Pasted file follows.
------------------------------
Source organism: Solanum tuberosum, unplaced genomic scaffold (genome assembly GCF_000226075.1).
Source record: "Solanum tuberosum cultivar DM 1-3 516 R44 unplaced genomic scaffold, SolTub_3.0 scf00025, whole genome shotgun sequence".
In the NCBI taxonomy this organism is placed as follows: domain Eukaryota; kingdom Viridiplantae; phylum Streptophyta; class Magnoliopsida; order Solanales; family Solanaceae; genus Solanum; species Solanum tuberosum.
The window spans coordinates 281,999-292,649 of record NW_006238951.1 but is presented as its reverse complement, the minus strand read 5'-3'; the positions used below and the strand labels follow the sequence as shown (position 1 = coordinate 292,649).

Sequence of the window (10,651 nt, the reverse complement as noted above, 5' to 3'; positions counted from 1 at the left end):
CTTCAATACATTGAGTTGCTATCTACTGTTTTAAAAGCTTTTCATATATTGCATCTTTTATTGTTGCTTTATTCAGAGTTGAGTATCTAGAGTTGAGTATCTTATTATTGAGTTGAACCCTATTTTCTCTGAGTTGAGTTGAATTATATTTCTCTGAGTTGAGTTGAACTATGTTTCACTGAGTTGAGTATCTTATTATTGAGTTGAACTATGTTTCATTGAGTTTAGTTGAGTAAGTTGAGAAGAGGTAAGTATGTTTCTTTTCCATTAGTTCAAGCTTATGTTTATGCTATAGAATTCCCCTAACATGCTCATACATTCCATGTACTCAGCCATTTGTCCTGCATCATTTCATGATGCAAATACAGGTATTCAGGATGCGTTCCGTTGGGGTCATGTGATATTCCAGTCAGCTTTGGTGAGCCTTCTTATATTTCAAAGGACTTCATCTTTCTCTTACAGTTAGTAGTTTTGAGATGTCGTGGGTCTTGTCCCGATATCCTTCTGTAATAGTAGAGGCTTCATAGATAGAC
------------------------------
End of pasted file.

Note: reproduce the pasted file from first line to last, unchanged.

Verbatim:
Source organism: Solanum tuberosum, unplaced genomic scaffold (genome assembly GCF_000226075.1).
Source record: "Solanum tuberosum cultivar DM 1-3 516 R44 unplaced genomic scaffold, SolTub_3.0 scf00025, whole genome shotgun sequence".
In the NCBI taxonomy this organism is placed as follows: domain Eukaryota; kingdom Viridiplantae; phylum Streptophyta; class Magnoliopsida; order Solanales; family Solanaceae; genus Solanum; species Solanum tuberosum.
The window spans coordinates 281,999-292,649 of record NW_006238951.1 but is presented as its reverse complement, the minus strand read 5'-3'; the positions used below and the strand labels follow the sequence as shown (position 1 = coordinate 292,649).

Sequence of the window (10,651 nt, the reverse complement as noted above, 5' to 3'; positions counted from 1 at the left end):
CTTCAATACATTGAGTTGCTATCTACTGTTTTAAAAGCTTTTCATATATTGCATCTTTTATTGTTGCTTTATTCAGAGTTGAGTATCTAGAGTTGAGTATCTTATTATTGAGTTGAACCCTATTTTCTCTGAGTTGAGTTGAATTATATTTCTCTGAGTTGAGTTGAACTATGTTTCACTGAGTTGAGTATCTTATTATTGAGTTGAACTATGTTTCATTGAGTTTAGTTGAGTAAGTTGAGAAGAGGTAAGTATGTTTCTTTTCCATTAGTTCAAGCTTATGTTTATGCTATAGAATTCCCCTAACATGCTCATACATTCCATGTACTCAGCCATTTGTCCTGCATCATTTCATGATGCAAATACAGGTATTCAGGATGCGTTCCGTTGGGGTCATGTGATATTCCAGTCAGCTTTGGTGAGCCTTCTTATATTTCAAAGGACTTCATCTTTCTCTTACAGTTAGTAGTTTTGAGATGTCGTGGGTCTTGTCCCGATATCCTTCTGTAATAGTAGAGGCTTCATAGATAGAC